The Sustainable Development Goals (SDGs) launched by the United Nations [1
] aim at achieving, by 2030, “universal and equitable access to safe and affordable drinking water for all” (target 6.1). This poses a triple challenge: reaching unserved populations, improving existing service levels, and ensuring sustainability of existing and future services [2
]. This target will be monitored by tracking the proportion of “safely managed drinking water services”, which entails water that is free from contamination, available on premises and available when needed [3
Water safety management may be aided by risk management approaches, such as Water Safety Plans (WSPs), a preventive risk assessment and management approach that encompasses all steps in water supply from catchment to consumers, including water treatment and distribution [4
]. WSPs were originally introduced by the WHO in 2004 [5
], following the 2001 Stockholm Framework [6
] for the development of risk-based microbial water quality standards for all water uses. Since then, WSPs have been implemented in 93 countries around the world [7
]. In the context of drinking water, WSPs require site-specific assessment of hazards impacting water quality from the watershed to the tap, and the identification and implementation of risk control measures, monitoring and management plans. Generally, the implementation of urban WSPs is led by the water supplier. Benefits related to WSP implementation include improved management and traceability, and a demonstrated reduction of the incidence of clinical cases of diarrhea [8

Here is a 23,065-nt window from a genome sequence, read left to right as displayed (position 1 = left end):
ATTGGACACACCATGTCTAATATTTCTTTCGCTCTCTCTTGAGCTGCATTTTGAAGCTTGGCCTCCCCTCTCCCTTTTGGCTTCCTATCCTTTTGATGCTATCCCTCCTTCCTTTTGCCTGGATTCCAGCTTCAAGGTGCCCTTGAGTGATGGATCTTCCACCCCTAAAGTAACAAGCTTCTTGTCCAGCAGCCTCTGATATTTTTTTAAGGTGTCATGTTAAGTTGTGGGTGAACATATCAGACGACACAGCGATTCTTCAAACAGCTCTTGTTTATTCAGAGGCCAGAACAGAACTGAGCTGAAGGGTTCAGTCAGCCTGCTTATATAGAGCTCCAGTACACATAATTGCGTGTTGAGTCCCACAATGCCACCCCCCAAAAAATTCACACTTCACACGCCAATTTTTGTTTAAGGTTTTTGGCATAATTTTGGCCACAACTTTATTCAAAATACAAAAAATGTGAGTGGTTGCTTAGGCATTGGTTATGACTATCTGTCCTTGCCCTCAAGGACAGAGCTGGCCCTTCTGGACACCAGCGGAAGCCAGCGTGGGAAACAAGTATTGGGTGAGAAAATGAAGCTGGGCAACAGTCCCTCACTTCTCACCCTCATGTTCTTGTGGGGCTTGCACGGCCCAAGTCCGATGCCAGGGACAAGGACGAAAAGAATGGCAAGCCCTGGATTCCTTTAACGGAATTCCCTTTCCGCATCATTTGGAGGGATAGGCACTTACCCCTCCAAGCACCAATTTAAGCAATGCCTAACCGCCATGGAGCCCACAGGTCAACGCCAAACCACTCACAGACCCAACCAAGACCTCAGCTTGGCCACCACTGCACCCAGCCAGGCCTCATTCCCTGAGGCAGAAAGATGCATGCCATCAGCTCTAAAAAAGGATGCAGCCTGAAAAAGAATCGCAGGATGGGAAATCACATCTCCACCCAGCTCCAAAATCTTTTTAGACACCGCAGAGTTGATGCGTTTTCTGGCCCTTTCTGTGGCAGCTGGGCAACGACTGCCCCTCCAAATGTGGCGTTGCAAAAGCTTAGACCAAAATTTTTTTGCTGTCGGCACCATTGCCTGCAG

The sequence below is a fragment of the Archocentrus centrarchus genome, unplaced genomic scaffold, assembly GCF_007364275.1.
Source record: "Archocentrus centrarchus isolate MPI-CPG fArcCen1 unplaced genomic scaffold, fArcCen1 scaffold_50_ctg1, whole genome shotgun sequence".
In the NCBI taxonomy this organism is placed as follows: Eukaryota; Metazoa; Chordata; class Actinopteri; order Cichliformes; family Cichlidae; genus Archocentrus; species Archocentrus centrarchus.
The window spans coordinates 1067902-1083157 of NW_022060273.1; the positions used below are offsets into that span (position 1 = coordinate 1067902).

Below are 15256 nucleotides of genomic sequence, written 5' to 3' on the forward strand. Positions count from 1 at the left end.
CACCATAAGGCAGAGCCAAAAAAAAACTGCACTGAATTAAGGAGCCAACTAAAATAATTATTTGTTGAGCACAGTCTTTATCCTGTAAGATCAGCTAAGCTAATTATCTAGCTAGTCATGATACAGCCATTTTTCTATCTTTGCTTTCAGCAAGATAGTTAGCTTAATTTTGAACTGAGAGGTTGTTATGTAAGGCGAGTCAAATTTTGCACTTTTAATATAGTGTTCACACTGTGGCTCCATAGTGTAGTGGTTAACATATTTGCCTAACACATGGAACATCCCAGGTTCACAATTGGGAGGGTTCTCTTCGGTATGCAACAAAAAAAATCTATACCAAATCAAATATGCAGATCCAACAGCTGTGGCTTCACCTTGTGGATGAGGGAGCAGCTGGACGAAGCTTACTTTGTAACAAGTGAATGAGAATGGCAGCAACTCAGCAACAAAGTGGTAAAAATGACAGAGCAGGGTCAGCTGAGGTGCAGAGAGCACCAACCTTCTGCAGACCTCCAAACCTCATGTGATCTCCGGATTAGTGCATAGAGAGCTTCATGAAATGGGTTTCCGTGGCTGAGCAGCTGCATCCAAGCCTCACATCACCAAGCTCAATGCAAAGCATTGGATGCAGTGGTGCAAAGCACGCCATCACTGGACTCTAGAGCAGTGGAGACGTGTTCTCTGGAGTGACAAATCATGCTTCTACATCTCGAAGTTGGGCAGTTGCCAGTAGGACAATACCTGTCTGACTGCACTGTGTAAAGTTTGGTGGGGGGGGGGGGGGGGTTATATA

Nevertheless, some challenges persist, such as securing executive buy-in (i.e., support from the top management), encountering a favorable organizational culture (i.e., a sense of collaboration towards a common goal of improved management practice and public health protection), and overcoming the perception of WSPs being an additional burden for utilities [9
]. Further, one of the greatest challenges is to actively involve stakeholders other than the water supplier in the WSP process, despite the WSP manual reporting that favoring dialogue and collaboration among stakeholders is one of the benefits promoted by the WSP approach [11
]. Improving water safety at the treatment and distribution stages may be manageable by the utility with limited commitment of other stakeholders, but a WSP cannot be fully implemented without the involvement of major stakeholders at catchment and at household scale. In fragmented water governance structures, cooperation among stakeholders in the implementation of WSPs, as encouraged by the Integrated Water Resources Management (IWRM) principles [12
], generally doesn’t occur.
Multiple approaches have been adopted for building capacities on WSP: these range from a variety of short courses (face-to-face or on-line) to Water Operators’ Partnerships or courses at universities and higher education institutes. Most of the courses are based on teaching material developed by WHO & IWA [13
]. Nevertheless, after over 10 years of capacity building and the implementation of WSPs worldwide, research highlights that in many cases there is little evidence of involving stakeholders from the catchment in WSPs [14
]. Hence, there is a need to support implementers with tools that facilitate or enhance collaboration between stakeholders. Additionally, Parker and Summerill [15
] reported that the ability of WSPs to involve all stakeholders was seen as a motivation to engage in WSPs; yet, poor relationships with other stakeholders formed a barrier in several countries.